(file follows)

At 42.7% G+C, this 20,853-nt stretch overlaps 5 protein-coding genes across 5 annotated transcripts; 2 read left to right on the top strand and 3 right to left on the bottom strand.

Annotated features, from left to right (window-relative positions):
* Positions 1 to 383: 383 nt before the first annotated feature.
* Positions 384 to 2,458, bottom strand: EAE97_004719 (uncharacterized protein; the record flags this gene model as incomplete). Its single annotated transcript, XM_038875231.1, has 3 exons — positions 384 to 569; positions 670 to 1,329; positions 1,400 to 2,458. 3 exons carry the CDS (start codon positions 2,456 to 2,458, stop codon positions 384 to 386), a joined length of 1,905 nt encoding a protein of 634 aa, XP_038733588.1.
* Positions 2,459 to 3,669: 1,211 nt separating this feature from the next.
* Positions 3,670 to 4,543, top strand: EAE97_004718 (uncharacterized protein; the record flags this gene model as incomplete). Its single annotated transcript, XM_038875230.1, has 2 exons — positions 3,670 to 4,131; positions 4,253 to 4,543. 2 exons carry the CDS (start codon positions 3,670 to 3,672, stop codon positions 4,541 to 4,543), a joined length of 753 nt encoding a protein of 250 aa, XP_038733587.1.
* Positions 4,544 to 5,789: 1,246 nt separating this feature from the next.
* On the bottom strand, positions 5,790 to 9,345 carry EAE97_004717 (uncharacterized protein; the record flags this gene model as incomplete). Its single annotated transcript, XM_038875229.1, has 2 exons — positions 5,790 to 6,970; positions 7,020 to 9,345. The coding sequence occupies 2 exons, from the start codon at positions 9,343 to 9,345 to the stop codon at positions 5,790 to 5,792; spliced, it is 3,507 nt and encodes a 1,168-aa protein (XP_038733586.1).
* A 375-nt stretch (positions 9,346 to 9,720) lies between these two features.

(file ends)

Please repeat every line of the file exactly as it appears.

At 42.7% G+C, this 20,853-nt stretch overlaps 5 protein-coding genes across 5 annotated transcripts; 2 read left to right on the top strand and 3 right to left on the bottom strand.

Annotated features, from left to right (window-relative positions):
* Positions 1 to 383: 383 nt before the first annotated feature.
* Positions 384 to 2,458, bottom strand: EAE97_004719 (uncharacterized protein; the record flags this gene model as incomplete). Its single annotated transcript, XM_038875231.1, has 3 exons — positions 384 to 569; positions 670 to 1,329; positions 1,400 to 2,458. 3 exons carry the CDS (start codon positions 2,456 to 2,458, stop codon positions 384 to 386), a joined length of 1,905 nt encoding a protein of 634 aa, XP_038733588.1.
* Positions 2,459 to 3,669: 1,211 nt separating this feature from the next.
* Positions 3,670 to 4,543, top strand: EAE97_004718 (uncharacterized protein; the record flags this gene model as incomplete). Its single annotated transcript, XM_038875230.1, has 2 exons — positions 3,670 to 4,131; positions 4,253 to 4,543. 2 exons carry the CDS (start codon positions 3,670 to 3,672, stop codon positions 4,541 to 4,543), a joined length of 753 nt encoding a protein of 250 aa, XP_038733587.1.
* Positions 4,544 to 5,789: 1,246 nt separating this feature from the next.
* On the bottom strand, positions 5,790 to 9,345 carry EAE97_004717 (uncharacterized protein; the record flags this gene model as incomplete). Its single annotated transcript, XM_038875229.1, has 2 exons — positions 5,790 to 6,970; positions 7,020 to 9,345. The coding sequence occupies 2 exons, from the start codon at positions 9,343 to 9,345 to the stop codon at positions 5,790 to 5,792; spliced, it is 3,507 nt and encodes a 1,168-aa protein (XP_038733586.1).
* A 375-nt stretch (positions 9,346 to 9,720) lies between these two features.